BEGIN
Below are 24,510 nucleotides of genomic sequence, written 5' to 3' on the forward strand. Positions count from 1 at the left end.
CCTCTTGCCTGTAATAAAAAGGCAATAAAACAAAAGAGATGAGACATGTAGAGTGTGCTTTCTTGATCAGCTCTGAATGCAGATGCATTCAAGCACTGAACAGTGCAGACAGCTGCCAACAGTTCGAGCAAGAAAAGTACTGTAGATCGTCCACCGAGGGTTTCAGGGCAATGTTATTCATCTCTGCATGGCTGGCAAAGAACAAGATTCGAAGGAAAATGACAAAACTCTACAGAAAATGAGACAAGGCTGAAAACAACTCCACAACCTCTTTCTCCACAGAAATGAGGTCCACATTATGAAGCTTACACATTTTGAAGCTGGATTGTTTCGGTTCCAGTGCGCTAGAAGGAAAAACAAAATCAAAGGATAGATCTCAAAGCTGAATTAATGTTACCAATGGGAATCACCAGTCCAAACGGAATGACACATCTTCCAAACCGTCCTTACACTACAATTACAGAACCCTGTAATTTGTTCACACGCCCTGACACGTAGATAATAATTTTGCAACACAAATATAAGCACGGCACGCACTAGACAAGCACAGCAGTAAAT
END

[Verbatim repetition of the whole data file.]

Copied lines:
Below are 24,510 nucleotides of genomic sequence, written 5' to 3' on the forward strand. Positions count from 1 at the left end.
CCTCTTGCCTGTAATAAAAAGGCAATAAAACAAAAGAGATGAGACATGTAGAGTGTGCTTTCTTGATCAGCTCTGAATGCAGATGCATTCAAGCACTGAACAGTGCAGACAGCTGCCAACAGTTCGAGCAAGAAAAGTACTGTAGATCGTCCACCGAGGGTTTCAGGGCAATGTTATTCATCTCTGCATGGCTGGCAAAGAACAAGATTCGAAGGAAAATGACAAAACTCTACAGAAAATGAGACAAGGCTGAAAACAACTCCACAACCTCTTTCTCCACAGAAATGAGGTCCACATTATGAAGCTTACACATTTTGAAGCTGGATTGTTTCGGTTCCAGTGCGCTAGAAGGAAAAACAAAATCAAAGGATAGATCTCAAAGCTGAATTAATGTTACCAATGGGAATCACCAGTCCAAACGGAATGACACATCTTCCAAACCGTCCTTACACTACAATTACAGAACCCTGTAATTTGTTCACACGCCCTGACACGTAGATAATAATTTTGCAACACAAATATAAGCACGGCACGCACTAGACAAGCACAGCAGTAAAT